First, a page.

Sending the military to Libya will not be a short pleasure trip for Egypt
This post was published in Haqqin. The point of view expressed in this article is authorial and do not necessarily reflect BM`s editorial stance.
CAIRO, (BM) – The Egyptian parliament unanimously approved the possible dispatch of the country’s military to carry out combat missions outside Egypt, and Egyptian state television announced the official start of coordination with the Libyan leadership in the coming days.
As Haqqin.az writes, now Egypt’s intervention in the situation in Libya seems to be inevitable, and it is unlikely that there will be a question of a short pleasure trip.
As the Azerbaijani portal continues, the decision of the Egyptian parliament has several motives, the main of which should be called ensuring the presence of friendly forces on the problematic Egyptian-Libyan border, access to hydrocarbon deposits in the region.
Moreover, Cairo is not at all averse to finally getting its prize from the fact that the neighboring state, with which the Egyptians were at enmity right up to armed conflicts since the days of Gaddafi, is beating in agony. It will be a small, but still a step towards the so-called revival of great Egypt, as the local military circles and part of the national bourgeoisie dream about.
Egypt reckons that an armed invasion – from two to three mechanized and tank brigades with the support of attack helicopters and aviation – should fix the new status quo that emerged after the defeat of Haftar by Saraj’s forces near Tripoli.
The Egyptian side is confident that all the trump cards are on its side: the logistics of operations in Libya are not in Turkey’s favor, and the likelihood that Ankara will receive the support of NATO allies is extremely low.
However, the author of the material notes, on the other side of the scales is a protracted presence in Libya, which is fraught with clashes with local patriots, a head-on collision with Turkey and a heavy burden on the budget, which is already experiencing serious problems.
As the portal concludes, the situation in the region is tense to the limit, but the strategic initiative is still with Turkish President Erdogan.
It is in his hands that the keys to relative peace in North Africa are now in his hands, and it will be he who will decide whether the world will see another phase of stabilization of the Libyan conflict.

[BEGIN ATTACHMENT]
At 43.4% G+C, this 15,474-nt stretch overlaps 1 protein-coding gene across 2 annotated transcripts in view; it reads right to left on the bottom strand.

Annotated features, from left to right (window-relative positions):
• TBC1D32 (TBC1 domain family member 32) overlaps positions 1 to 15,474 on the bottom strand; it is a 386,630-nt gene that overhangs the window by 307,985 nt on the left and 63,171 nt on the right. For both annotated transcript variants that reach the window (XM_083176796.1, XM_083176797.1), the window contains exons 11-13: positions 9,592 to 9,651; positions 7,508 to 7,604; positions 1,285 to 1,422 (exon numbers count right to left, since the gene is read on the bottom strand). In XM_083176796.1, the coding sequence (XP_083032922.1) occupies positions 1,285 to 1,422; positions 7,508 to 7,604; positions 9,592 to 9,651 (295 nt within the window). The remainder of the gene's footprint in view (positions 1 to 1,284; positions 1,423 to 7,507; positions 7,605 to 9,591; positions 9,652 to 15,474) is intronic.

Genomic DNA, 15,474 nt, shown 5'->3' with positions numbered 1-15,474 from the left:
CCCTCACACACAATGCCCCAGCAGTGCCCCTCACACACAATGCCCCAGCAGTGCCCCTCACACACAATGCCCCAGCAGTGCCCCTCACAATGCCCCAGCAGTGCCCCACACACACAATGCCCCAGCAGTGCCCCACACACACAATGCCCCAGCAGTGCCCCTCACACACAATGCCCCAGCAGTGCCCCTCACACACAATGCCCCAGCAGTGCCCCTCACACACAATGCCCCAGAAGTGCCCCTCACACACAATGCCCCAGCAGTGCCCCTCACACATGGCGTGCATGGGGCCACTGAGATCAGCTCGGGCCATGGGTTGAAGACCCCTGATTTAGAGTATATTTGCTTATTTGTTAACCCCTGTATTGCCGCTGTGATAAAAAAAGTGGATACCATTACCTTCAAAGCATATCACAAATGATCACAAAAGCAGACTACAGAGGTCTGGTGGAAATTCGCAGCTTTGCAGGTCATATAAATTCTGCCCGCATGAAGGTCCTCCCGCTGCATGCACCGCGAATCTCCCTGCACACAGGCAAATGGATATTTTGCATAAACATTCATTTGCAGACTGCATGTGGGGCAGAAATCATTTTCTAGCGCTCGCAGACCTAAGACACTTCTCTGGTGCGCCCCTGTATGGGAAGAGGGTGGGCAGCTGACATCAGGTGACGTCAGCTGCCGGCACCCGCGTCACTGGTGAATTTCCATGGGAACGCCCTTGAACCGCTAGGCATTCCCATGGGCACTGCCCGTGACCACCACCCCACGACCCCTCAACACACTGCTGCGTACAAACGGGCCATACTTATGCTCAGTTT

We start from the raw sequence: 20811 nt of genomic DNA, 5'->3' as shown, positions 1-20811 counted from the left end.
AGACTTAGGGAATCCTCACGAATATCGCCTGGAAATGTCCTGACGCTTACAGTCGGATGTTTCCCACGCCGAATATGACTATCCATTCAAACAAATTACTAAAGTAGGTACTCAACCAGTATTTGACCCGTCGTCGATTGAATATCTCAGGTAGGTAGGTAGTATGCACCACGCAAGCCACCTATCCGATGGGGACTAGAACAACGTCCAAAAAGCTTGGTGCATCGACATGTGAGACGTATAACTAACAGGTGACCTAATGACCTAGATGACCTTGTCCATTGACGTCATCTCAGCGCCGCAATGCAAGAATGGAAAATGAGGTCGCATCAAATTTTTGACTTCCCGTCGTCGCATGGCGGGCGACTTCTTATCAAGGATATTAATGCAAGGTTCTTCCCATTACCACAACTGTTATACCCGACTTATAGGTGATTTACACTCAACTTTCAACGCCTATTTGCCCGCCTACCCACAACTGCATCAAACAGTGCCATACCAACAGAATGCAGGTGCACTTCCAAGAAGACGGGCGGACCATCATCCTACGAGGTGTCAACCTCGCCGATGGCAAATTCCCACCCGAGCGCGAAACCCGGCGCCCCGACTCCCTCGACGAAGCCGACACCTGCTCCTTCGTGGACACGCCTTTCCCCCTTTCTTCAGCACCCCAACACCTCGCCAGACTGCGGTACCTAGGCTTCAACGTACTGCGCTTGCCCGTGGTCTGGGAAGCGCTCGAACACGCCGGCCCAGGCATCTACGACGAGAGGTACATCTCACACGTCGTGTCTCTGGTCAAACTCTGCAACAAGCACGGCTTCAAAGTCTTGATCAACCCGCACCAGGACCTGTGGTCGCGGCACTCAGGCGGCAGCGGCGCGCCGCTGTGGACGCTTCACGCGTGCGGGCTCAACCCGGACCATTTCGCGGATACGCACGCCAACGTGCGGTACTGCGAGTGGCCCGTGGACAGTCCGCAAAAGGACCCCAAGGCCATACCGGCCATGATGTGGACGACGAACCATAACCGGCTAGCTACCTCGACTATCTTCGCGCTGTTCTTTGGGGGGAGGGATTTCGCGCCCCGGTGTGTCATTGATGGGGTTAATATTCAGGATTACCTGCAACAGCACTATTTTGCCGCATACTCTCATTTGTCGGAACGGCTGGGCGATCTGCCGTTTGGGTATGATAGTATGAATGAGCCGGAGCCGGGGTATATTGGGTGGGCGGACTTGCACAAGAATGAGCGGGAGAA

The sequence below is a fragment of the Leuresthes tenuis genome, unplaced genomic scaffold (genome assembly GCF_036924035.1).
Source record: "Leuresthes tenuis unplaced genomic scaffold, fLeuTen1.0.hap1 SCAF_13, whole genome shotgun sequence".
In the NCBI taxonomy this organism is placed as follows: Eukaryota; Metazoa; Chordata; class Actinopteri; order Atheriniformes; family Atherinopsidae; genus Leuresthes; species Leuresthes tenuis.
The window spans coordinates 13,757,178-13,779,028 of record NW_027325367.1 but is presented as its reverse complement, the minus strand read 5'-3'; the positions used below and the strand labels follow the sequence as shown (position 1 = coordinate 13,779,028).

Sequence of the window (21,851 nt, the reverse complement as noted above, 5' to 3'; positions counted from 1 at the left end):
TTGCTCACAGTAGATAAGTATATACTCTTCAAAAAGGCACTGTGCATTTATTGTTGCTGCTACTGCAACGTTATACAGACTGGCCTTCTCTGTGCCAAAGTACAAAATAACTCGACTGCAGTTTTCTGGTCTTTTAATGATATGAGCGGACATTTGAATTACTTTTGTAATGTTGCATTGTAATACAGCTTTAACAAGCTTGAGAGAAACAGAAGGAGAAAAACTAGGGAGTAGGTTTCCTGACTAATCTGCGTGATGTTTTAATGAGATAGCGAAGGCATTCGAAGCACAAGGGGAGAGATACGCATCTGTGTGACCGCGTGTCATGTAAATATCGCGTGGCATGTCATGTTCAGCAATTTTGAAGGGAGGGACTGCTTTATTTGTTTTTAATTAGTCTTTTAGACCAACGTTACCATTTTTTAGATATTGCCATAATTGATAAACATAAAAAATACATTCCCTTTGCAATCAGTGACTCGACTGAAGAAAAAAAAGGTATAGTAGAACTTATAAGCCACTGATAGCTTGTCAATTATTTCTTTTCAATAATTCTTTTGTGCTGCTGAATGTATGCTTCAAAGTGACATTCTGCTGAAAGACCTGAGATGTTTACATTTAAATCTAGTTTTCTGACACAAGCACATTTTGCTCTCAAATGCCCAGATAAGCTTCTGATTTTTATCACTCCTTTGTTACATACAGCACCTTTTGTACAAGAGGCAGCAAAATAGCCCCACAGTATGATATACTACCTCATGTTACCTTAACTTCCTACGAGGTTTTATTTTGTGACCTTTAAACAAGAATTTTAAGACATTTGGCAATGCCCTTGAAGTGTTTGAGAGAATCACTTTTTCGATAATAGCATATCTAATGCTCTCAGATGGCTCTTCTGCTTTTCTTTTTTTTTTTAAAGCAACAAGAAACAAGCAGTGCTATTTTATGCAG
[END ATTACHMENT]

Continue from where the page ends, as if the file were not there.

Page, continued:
Libyan civil war
Having ruled the country since 1969, Muammar Gaddafi was ousted and killed in the 2011 civil war. As a result, the country found itself in a situation of dual power: in the east, a parliament is sitting in Tobruk, supported by the Libyan national army, Field Marshal Khalifa Haftar, and in the west, in Tripoli, a government of national accord.
In Libya, armed clashes are currently taking place between supporters of different leaders. The country is led by the Government of National Accord (GNA), headed by Prime Minister Fayez Saraj, the “eastern government” led by Abdullah Abdurrahaman at-Thani.
The eastern government is supported by the commander of the Libyan National Army, Khalifa Haftar.
Recall that January 13 in Moscow, negotiations were held between the heads of the Libyan National Army (LNA) Khalif Haftar and the Government of National Accord (GNA) Faiz Sarraj. Also present were members of the Foreign Ministries of Russia and Turkey.
On the meeting the commander of the Libyan National Army (LNA), Field Marshal Khalifa Haftar, has notified Russia about the conditions for continuing negotiations on the signing of a peace agreement in Libya.
According to the requirements of Haftar, the militias operating in Libya are required to surrender weapons in the period from 45 to 90 days. This process should be controlled by a special commission created by the LNA together with the UN.
Haftar also refused to recognize Turkey as an intermediary in resolving the situation in Libya, since the Turkish side is not neutral and supports the Government of National Accord (GNA).
At the same time, the GNA is actively supporting Turkey, and Egypt and Saudi Arabia are on the side of the LNA. Its unofficial allies are France and the UAE.
Ruling the country since 1969, Muammar Gaddafi was overthrown and killed during the 2011 civil war. As a result, the country found itself in a situation of dual power: in the east, a parliament sits in Tobruk, supported by the Libyan national army of Field Marshal Khalifa Haftar, and in the west in Tripoli, a government of national accord. At the same time, the PNC actively supports Turkey, and Egypt and Saudi Arabia are on the side of the LNA. Its unofficial allies are France and the UAE.
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